It should be the icing and not the cake…
It should be the seasoning and not the soup…
It should be the snack and not the meal…
You’re probably wondering what I’m talking about here, it’s quite a smorgasbord of food analogies isn’t it? But they all make the same basic point, which is a very relevant, and I feel timely, one if you run a business.
Social media is not the be all and end all of your business – running your business and making sales is what ultimately matters. Social media plays a part in that but it is just one of the tools at your disposal – not the only tool.
Going back to my food analogy, there’s no denying that a cake can be transformed by the icing, but once people start eating the cake, if it it doesn’t taste good or it’s dry, people won’t be back for more. If you spend all your time making your social look good at the expense of having good business processes and delivering on your customer promise, you will bring customers to you to buy – but it may be a one time purchase and acquiring new customers is way more expensive than retaining existing ones.
On the other hand, if you make the best cake in the world, but the icing leaves a lot to be desired, you run the risk that no-one fancies trying the cake as it doesn’t look appetising – you do need to showcase things well and social media is an integral part of that for many businesses these days.
So ultimately we get back to balance.
The stage your business is at will usually determine what sort of “broadcasting” out to the world you will need to do, and this can change over time. Social media is part of your broadcast requirements, but so is gaining offline coverage, networking, customer service leading to word of mouth referrals.
There’s a whole menu to present to people in terms of selling, but you always have to remember that you need to have time to buy the ingredients, make the food, serve it, clear up, develop new season recipes, respond to reviews – look at the whole of the process and allocate an appropriate amount of time to the selling bit – then you get balance.
No time marketing and selling = no customers. Too much time marketing and no making and selling = no money.
The other important thing to remember is that your customer should be front and centre of your mind when you are deciding what and where you will spend your marketing time on. (The wording in that last sentence was very deliberate by the way, you do “spend” your time, as in everything you do costs you money, even your time and you should be very mindful about how you spend it).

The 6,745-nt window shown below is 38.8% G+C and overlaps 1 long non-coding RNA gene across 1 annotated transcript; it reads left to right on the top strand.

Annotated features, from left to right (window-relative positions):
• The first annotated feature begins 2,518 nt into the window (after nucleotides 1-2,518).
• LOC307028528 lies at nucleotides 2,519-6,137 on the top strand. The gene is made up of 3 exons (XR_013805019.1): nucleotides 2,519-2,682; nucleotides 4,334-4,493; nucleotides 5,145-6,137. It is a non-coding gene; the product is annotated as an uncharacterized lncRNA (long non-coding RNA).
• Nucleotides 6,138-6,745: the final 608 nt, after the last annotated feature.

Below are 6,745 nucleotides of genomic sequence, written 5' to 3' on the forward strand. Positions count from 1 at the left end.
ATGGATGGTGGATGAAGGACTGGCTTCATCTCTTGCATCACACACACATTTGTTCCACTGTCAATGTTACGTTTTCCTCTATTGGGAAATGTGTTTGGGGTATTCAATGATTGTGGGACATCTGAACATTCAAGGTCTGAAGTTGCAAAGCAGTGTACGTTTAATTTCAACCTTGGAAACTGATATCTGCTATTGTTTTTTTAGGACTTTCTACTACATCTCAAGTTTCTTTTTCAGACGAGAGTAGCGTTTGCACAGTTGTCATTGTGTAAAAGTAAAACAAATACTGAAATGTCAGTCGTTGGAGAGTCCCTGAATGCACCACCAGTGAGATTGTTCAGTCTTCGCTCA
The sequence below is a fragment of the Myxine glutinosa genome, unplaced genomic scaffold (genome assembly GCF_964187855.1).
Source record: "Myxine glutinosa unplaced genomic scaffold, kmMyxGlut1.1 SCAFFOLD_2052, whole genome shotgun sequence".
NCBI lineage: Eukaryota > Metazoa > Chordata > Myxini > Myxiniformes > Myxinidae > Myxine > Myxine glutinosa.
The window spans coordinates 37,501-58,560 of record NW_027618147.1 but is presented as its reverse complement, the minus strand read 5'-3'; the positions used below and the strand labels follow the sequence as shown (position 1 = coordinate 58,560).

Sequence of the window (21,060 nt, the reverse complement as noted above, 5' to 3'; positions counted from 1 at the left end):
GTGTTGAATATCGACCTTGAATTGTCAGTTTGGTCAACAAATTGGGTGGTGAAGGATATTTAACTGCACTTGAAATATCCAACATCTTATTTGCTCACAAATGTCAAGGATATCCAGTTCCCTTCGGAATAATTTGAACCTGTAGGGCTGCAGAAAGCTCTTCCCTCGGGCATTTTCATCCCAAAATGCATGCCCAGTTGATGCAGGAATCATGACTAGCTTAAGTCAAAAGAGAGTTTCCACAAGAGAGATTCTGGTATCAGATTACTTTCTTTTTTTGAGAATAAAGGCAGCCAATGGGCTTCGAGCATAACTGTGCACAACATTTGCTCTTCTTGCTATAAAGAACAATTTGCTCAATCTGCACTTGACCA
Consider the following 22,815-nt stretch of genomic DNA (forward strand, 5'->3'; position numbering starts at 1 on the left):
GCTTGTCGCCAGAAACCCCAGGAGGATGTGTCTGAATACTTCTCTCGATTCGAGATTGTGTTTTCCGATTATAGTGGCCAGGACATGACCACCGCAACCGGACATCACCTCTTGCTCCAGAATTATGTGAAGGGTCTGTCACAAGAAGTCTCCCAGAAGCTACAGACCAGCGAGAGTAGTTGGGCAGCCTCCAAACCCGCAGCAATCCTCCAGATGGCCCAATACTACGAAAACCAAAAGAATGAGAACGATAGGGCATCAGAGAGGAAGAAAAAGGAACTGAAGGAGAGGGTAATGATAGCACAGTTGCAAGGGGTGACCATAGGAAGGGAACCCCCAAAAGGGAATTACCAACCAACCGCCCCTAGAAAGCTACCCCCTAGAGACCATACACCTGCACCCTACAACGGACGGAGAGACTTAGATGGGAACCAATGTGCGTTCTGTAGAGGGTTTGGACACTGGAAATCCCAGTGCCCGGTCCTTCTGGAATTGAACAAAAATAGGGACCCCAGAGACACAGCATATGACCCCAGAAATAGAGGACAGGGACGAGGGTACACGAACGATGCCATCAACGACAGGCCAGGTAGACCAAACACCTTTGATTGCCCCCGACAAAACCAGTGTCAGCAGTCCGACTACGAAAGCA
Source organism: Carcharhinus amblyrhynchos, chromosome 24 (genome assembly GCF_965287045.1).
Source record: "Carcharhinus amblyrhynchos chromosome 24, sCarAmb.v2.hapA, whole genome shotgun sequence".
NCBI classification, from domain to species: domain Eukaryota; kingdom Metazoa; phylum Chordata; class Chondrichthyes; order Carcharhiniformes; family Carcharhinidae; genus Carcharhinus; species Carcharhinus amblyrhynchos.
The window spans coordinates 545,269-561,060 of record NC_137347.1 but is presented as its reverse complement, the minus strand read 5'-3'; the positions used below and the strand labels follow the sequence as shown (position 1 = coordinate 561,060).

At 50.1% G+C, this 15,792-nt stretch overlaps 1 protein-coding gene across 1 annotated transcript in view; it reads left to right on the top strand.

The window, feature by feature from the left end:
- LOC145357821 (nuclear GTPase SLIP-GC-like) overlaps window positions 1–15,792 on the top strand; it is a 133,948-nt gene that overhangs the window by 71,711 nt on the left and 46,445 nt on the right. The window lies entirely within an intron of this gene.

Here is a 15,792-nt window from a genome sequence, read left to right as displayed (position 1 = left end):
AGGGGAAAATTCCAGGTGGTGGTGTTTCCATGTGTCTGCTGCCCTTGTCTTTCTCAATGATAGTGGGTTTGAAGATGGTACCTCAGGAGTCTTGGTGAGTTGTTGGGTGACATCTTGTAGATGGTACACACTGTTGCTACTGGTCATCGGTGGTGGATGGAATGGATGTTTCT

So, where are your customers, where do they hang out, where do you see them? That is where you need to concentrate your time, marketing your business is really important but it is only a part of what you’re doing and you should allocate time to it accordingly.
I’ll keep to my food analogy again here, if you have limited time to pop out and sell those lovely cakes you made, you’d head to a cake fair or a market so that you maximise your chances of selling (or anywhere my family is hanging out is probably a safe bet ;-))
The same applies for your business, it doesn’t matter what the businesses around you are doing, what the people you follow are doing – what matters is what your customers are doing. If they’re on instagram, be present there, if they’re on tiktok go there. If they’re mainly at events, go there. If you’re not sure where they are, go and have a look at a few places, find them and then draw back and concentrate there.
You need to be selling cakes on your cake stall at a cake fair for the time that is open, while the customer is there – and then you need to go and recover (important to put that time in too), regroup and get ready to go again.
As a business owner, understanding your customer is key, knowing where to talk to them about things that they are interested in starts the relationship. Making what they want and showing them intrigues them and tempts them to buy. Delivering it when they want it, how they want it delights them.
Interest, intrigue, delight – the makings of a beautiful relationship.